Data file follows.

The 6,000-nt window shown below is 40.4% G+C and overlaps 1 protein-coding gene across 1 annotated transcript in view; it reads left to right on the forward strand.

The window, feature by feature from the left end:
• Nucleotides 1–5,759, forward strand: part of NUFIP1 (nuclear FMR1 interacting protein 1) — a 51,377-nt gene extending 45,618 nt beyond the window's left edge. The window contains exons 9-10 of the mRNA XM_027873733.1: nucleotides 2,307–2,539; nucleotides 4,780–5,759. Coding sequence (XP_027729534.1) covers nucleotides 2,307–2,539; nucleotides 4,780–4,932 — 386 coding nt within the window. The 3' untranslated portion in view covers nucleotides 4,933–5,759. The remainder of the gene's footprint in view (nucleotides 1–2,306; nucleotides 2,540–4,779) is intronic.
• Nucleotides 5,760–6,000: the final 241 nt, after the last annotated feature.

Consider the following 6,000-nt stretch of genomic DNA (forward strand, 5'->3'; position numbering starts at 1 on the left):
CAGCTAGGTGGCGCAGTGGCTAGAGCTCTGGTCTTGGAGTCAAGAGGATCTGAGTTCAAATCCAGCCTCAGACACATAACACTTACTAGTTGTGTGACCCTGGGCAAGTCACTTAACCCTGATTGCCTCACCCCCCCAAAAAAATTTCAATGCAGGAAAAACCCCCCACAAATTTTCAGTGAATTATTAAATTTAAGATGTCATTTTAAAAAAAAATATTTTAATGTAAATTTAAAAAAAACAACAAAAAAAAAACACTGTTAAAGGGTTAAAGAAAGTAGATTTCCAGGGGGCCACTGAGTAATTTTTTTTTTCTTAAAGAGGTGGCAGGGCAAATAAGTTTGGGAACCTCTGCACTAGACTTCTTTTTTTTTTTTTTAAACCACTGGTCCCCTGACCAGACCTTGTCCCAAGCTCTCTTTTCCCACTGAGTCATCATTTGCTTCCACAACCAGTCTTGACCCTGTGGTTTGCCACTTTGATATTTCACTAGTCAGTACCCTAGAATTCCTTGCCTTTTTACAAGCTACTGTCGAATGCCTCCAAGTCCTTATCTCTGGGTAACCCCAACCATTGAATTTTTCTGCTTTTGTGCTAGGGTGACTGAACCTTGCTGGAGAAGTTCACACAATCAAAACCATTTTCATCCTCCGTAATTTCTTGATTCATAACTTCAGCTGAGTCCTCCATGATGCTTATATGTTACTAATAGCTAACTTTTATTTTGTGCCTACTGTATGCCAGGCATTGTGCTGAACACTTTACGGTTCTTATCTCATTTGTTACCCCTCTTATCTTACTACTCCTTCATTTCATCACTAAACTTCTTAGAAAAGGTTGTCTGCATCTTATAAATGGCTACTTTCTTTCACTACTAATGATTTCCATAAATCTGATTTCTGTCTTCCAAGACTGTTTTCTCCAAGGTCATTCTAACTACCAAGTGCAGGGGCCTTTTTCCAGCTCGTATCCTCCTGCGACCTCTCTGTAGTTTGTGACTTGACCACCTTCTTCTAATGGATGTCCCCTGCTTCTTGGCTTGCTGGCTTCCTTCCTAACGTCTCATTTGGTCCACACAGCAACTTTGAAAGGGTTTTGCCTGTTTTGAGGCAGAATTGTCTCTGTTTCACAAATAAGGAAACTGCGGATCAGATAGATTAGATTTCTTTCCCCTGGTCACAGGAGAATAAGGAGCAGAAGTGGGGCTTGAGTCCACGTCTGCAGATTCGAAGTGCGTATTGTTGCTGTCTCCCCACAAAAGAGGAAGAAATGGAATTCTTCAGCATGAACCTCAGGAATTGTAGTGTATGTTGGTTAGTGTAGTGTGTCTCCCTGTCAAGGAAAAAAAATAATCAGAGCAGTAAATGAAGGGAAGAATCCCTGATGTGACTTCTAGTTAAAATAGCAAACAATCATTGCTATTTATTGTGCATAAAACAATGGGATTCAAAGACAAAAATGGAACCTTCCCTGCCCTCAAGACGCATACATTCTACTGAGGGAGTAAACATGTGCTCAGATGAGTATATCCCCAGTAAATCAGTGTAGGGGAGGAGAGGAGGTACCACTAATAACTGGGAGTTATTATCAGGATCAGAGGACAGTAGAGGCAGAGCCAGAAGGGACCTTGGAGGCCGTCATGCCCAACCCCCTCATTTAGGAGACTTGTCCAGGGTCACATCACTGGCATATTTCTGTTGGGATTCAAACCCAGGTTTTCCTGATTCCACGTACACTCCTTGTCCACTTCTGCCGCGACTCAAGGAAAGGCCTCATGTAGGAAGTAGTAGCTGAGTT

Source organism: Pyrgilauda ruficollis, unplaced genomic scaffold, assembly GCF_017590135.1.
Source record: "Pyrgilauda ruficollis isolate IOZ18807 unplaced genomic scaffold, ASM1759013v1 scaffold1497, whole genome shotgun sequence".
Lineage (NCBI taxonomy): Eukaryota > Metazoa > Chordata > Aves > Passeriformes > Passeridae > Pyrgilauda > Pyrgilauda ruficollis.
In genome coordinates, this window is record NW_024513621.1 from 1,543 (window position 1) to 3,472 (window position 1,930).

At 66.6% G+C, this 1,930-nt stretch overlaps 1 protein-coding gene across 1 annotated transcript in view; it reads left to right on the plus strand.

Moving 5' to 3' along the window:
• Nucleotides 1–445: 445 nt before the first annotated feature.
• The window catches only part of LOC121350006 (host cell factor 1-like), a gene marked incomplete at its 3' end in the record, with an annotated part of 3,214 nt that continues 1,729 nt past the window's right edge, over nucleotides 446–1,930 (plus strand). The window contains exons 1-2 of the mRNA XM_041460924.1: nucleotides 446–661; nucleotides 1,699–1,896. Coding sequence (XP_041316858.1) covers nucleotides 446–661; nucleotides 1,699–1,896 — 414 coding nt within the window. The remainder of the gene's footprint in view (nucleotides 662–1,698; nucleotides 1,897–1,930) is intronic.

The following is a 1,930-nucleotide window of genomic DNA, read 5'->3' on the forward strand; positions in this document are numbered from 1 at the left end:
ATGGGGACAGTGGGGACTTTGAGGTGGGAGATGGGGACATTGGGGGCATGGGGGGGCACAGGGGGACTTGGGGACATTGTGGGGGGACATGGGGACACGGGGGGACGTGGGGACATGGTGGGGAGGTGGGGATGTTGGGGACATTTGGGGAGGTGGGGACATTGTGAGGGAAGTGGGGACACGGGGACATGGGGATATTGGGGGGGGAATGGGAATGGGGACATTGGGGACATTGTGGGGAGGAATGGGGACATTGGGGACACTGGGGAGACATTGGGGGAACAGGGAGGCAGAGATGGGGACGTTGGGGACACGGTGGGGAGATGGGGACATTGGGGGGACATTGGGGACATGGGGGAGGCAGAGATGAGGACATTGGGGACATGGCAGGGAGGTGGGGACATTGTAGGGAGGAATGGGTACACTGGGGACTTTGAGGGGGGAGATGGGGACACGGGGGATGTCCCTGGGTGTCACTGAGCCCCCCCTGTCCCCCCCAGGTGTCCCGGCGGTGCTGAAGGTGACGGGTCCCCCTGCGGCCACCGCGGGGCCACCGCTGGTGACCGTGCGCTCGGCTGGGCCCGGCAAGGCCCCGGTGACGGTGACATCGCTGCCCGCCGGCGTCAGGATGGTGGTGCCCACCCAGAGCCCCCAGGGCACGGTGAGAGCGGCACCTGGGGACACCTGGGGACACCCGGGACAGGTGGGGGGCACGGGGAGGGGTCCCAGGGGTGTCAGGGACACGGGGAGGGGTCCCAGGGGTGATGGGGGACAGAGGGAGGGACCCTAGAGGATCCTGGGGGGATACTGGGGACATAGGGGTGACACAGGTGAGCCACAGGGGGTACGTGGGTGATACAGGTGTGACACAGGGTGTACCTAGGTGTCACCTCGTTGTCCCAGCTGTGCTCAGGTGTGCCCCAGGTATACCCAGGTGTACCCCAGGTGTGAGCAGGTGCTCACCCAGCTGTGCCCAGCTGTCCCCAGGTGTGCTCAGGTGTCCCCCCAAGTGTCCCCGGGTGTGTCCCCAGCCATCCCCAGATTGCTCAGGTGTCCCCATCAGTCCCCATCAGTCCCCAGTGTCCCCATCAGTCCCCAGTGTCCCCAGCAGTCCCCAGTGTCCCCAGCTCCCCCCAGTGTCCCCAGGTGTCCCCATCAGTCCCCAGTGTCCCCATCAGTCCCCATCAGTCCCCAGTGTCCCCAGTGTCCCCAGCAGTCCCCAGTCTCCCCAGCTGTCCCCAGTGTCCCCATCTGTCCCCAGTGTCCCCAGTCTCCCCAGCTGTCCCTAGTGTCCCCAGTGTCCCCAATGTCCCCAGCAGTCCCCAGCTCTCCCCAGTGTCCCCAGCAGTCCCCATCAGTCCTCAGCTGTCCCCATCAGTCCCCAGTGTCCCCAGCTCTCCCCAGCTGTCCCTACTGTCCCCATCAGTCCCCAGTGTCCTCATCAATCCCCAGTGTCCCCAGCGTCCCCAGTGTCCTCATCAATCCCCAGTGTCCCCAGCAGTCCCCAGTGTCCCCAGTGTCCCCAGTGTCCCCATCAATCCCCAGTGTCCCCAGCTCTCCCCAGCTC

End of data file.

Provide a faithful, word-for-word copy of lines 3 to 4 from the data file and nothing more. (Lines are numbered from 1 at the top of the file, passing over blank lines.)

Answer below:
• Nucleotides 1–5,759, forward strand: part of NUFIP1 (nuclear FMR1 interacting protein 1) — a 51,377-nt gene extending 45,618 nt beyond the window's left edge. The window contains exons 9-10 of the mRNA XM_027873733.1: nucleotides 2,307–2,539; nucleotides 4,780–5,759. Coding sequence (XP_027729534.1) covers nucleotides 2,307–2,539; nucleotides 4,780–4,932 — 386 coding nt within the window. The 3' untranslated portion in view covers nucleotides 4,933–5,759. The remainder of the gene's footprint in view (nucleotides 1–2,306; nucleotides 2,540–4,779) is intronic.
• Nucleotides 5,760–6,000: the final 241 nt, after the last annotated feature.